Smartphone food photos give snapshot of erratic diets

Researchers found food intake was skewed toward eating more calories later in the day (Supplied)
Researchers found food intake was skewed toward eating more calories later in the day (Supplied)

Aside from boasting about what you just had for lunch, food photos have provided a picture for researchers to study changes in the way people eat.

A just-published study from California looked at food photos from 150 participants using a specially designed app for researchers to chew over the effects of timing food intake for humans.

Photos were collected over three weeks from people who signed up via online and print advertisements in the San Diego area.

The app was free to download, but could only be used by people who had signed an informed consent form.

Participants were required to take photos of everything they ate or drank – from a bottle of water to a bite of a cookie. Metadata was sent back of where the food was eaten and when, and the app sent a regular reminder so participants remembered to keep snapping.

But research author Shubhroz Gill, from the Salk Institute, says it quickly became second-nature for participants to take the photos.

It showed that the majority of people eat over a span of 15 hours or longer each day, with less than a quarter of the day's calories consumed before noon and more than a third eaten after 6pm.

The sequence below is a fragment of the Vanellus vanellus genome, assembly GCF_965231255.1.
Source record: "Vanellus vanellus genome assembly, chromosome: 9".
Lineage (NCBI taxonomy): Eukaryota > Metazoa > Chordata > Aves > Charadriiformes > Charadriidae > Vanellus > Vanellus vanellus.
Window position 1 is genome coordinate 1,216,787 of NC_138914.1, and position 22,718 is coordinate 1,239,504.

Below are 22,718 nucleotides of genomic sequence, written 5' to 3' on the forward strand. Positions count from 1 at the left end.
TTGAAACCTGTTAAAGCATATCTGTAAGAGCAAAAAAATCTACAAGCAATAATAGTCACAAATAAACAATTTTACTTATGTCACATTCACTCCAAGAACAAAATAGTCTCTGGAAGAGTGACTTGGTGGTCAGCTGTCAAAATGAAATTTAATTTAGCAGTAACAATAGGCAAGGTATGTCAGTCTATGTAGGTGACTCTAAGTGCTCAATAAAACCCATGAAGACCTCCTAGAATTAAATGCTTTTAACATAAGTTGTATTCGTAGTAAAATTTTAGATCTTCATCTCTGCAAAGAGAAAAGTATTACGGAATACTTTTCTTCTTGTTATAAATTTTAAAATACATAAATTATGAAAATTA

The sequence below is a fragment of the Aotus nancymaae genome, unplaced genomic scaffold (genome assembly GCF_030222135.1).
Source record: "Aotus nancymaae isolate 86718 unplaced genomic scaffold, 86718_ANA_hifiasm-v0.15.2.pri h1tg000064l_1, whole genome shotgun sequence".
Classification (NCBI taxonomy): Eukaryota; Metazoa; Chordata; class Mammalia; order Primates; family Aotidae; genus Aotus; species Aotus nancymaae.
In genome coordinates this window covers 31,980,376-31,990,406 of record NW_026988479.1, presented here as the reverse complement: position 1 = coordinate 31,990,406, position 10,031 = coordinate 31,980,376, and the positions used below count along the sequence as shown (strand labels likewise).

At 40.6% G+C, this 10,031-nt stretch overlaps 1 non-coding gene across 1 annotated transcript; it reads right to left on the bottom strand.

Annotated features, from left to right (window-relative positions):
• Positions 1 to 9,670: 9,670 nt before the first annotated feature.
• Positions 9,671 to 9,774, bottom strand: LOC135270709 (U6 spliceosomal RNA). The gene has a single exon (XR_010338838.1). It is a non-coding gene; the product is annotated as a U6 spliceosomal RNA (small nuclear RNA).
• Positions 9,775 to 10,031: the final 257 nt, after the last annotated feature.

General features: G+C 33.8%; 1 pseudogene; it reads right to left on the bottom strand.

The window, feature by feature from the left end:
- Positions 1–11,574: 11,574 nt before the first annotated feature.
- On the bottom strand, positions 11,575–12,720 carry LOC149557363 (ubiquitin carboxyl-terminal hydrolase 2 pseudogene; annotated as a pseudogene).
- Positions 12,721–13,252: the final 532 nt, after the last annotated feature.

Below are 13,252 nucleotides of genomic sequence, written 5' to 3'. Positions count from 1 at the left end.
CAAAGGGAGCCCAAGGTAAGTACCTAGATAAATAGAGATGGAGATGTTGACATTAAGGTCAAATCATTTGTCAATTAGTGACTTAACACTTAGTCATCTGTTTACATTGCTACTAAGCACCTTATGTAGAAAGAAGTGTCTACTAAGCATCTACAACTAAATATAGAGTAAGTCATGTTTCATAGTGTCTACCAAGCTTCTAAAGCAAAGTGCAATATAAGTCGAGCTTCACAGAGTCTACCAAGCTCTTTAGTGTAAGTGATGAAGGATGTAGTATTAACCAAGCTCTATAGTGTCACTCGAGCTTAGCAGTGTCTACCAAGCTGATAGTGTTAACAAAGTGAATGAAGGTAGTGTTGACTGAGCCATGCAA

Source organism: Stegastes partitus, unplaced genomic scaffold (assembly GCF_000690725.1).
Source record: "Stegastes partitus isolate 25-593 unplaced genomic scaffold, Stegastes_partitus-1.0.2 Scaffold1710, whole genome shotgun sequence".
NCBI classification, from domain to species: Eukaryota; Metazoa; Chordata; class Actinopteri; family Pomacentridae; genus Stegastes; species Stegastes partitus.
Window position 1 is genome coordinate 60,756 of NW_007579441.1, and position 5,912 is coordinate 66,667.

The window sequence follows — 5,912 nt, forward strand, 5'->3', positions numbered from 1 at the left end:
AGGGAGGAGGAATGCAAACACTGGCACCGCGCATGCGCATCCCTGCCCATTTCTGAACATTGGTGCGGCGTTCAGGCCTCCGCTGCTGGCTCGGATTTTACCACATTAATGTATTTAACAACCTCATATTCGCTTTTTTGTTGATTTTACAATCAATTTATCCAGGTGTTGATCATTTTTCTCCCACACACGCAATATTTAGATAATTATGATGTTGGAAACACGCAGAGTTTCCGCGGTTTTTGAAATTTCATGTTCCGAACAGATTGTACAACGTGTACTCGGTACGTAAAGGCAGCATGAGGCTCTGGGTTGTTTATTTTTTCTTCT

It also revealed some common food routines, such as the consumption of coffee in the morning, alcohol at night and tea throughout the day. Yoghurt was predominantly a morning food, while sandwiches and burgers were lunchtime favourites and vegetables and ice cream eaten at night.

Chocolate and candy were recorded from 10am onward.

Senior author Associate Professor Satchidananda Panda says they were able to test whether reducing the daily duration of eating impacts heath.

They hypothesised that having a timed feeding schedule could prevent "metabolic jetlag", which is where differences in meal times during the week cause metabolic organs to get out of their circadian rhythm.

While there had been food studies done in the past, they tended to focus on what people ate, rather than when.

Assoc Prof Panda says smartphones are making a huge difference to research and could be used for personalised medicine.

"The context of the pictures spoke volumes. For example, when taken next to a keyboard, in bed, watching TV, on the sidewalk, in the car, or while filling gas," he says.

The photos revealed more than two-thirds took a nutritional supplement or vitamins, but the time they took them varied daily and the same was true for medication.

The study also looked at whether the app could help with people wanting to eat for fewer and more consistent hours.

Eight overweight people, who used to eat over a span of more than 14 hours every day, were chosen to reduce that to 10-11 hours, though no change was made to what they ate.

After 16 weeks, each lost an average of 3.5 percent excess body weight and reported feeling more energetic and had better sleep.

The authors say larger studies need to be undertaken to collect data from a number of different groups such as shift workers and those from different socio-economic levels.

Further studies hope to look at time-restricted feeding under different conditions such as sleep, activity and disease.

The results of the study were published in Cell Metabolism.

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